Ghosts of Manila: The Fateful Blood Feud Between Muhammad Ali and Joe Frazier

Գրքի շապիկի երեսը
Harper Collins, 09 հնս, 2009 թ. - 240 էջ
2 Գրախոսություններ

When Muhammad Ali met Joe Frazier in Manila for their third fight, their rivalry had spun out of control. The Ali-Frazier matchup had become a madness, inflamed by the media and the politics of race. When the "Thrilla in Manila" was over, one man was left with a ruin of a life; the other was battered to his soul.

Mark Kram covered that fight for Sports Illustrated in an award-winning article. Now his riveting book reappraises the boxers -- who they are and who they were. And in a voice as powerful as a heavyweight punch, Kram explodes the myths surrounding each fighter, particularly Ali. A controversial, no-holds-barred account, Ghosts of Manila ranks with the finest boxing books ever written.

 

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Ghosts of Manila: the fateful blood feud between Muhammad Ali and Joe Frazier

Հաճախորդի կարծիքը  - Not Available - Book Verdict

Kram, a former Sports Illustrated writer whose account of the 1975 Ali-Frazier "Thrilla in Manila" is acknowledged as the finest deadline boxing piece ever turned in, has watched Muhammad Ali's ... Read full review

Great Book

Հաճախորդի կարծիքը  - marco3 - Overstock.com

Can be difficult to read in parts but I enjoyed the book. Read full review

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Էջ 134 - I've been doing all my life after people who interest me, because the only people for me are the mad ones, the ones who are mad to live, mad to talk, mad to be saved, desirous of everything at the same time, the ones who never yawn or say a commonplace thing, but burn, burn, burn like fabulous yellow roman candles exploding like spiders across the stars...
Էջ 89 - What a passion to be real. But real was also brutal. And the acceptance of excrement as a standard? How extraordinary! Youth? Together with the idea of sexual potency? All this confused sexexcrement-militancy, explosiveness, abusiveness, toothshowing, Barbary ape howling. Or like the spider monkeys in the trees, as Sammler once had read, defecating into their hands, and shrieking, pelting the explorers below.
Էջ 215 - None of them really heard her. They were all too busy watching her smile, laugh, shiver, whisper, grow indignant, cross and uncross her legs, stick out her tongue, widen and narrow her eyes, toss her head so that her platinum hair splashed against the red plush of the chair back. The strange thing about her gestures and expressions was that • they didn't really illustrate what she was saying. They were almost pure.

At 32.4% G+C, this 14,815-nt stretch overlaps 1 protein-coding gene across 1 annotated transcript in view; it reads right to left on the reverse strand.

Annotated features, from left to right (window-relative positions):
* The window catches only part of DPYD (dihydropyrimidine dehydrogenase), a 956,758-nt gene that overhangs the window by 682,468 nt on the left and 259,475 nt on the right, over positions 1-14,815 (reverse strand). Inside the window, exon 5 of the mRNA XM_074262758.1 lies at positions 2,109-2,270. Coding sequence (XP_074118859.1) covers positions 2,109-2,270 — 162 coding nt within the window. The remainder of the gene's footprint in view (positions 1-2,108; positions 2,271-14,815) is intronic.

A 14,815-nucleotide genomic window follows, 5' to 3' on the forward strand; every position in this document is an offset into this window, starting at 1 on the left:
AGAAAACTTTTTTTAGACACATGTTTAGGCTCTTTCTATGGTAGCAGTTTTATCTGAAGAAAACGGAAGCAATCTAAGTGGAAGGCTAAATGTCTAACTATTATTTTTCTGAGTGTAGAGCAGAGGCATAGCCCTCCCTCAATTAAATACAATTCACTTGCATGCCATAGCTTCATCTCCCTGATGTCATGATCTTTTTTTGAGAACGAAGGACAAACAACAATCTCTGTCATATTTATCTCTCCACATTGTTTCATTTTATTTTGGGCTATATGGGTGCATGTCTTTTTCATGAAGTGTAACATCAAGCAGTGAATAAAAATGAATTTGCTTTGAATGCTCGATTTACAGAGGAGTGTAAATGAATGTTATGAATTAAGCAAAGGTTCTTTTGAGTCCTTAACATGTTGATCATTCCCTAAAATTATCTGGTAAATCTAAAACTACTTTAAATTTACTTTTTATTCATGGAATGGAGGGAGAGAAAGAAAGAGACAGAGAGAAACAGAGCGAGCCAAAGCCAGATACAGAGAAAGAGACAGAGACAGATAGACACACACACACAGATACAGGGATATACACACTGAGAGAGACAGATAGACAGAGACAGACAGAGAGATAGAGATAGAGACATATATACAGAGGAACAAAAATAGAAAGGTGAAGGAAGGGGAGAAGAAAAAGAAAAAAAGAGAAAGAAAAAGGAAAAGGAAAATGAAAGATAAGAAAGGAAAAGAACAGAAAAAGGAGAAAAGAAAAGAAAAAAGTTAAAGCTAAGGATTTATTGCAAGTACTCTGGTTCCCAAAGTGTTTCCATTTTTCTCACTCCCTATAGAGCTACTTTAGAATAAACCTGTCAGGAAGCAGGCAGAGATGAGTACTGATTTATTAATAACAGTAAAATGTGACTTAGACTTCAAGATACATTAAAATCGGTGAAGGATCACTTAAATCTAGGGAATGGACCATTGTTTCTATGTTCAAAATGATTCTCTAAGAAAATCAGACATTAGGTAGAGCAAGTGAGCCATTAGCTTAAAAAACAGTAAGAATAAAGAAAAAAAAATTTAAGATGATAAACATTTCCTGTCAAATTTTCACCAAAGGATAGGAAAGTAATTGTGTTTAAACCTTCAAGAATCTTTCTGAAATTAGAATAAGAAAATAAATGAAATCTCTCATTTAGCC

Էջ 89 - Orwell was a fink. He was a sick counterrevolutionary. It's good he died when he did. And what you are saying is shit." Turning to the audience, extending violent arms and raising his palms like a Greek dancer, he said, "Why do you listen to this effete old shit? What has he got to tell you? His balls are dry. He's dead. He can't come.
Էջ 127 - ... people who are the enemy of ministers. The Black Muslims demand that Negroes keep their place. They go along with the Klan on segregation. It seemed right that Cassius Clay had a good time beating up another Negro. This was fun, like chasing them with dogs and knocking them down with streams of water. The heavyweight champion is a vicious propagandist for a spiteful mob that works the religious underworld.
Էջ 44 - Current hagiographers have tied themselves in knots trying to elevate Ali into a heroic, defiant catalyst of the antiwar movement, a beacon of black independence. It's a legacy that evolves from the intellectually loose sixties, from those who were in school then and now write romance history.
Էջ 47 - From this standpoint, the heavyweight champion has been a complete and total disgrace. I urge the citizens of the nation as a whole to boycott any of his performances. To leave these theater seats empty would be the finest tribute possible to that boy whose hearse may pass by the open doors of the theater on Main Street USA.
Էջ 84 - All types of women, white women, too, make passes at me. Girls find out where I live and knock at the door at one and two in the morning. They send me their pictures and phone numbers, saving, 'Please, just telephone me.
Էջ 198 - Eyes, nose, ears, larynx, kidneys, they all take horrific beatings. But their faces tell where fighters have been, the potholes over which they had to rattle, from the small arenas with the single light bulb and a backed-up toilet in the dressing rooms to the flooding light of the big time.

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Հեղինակի մասին (2009)

Mark Kram, Jr. won the 2013 PEN/ESPN Award for Literary Sports Writing for his first book, Like Any Normal Day: A Story of Devotion. Articles by him have appeared in The Best American Sports Writing and will be included in the forthcoming anthology, The Great American Sports Page. The Society of Professional Journalists honored him with the 2011 Sigma Delta Chi Award for feature writing. Formerly a sports writer in Philadelphia, Detroit, and Baltimore, he is the son of the late Mark Kram, the acclaimed journalist for Sports Illustrated and author of Ghosts of Manila: The Fateful Blood Feud between Muhammad Ali and Joe Frazier. He has edited a collection of his father’s magazine pieces, Great Men Die Twice: The Selected Works of Mark Kram. He lives outside Philadelphia.

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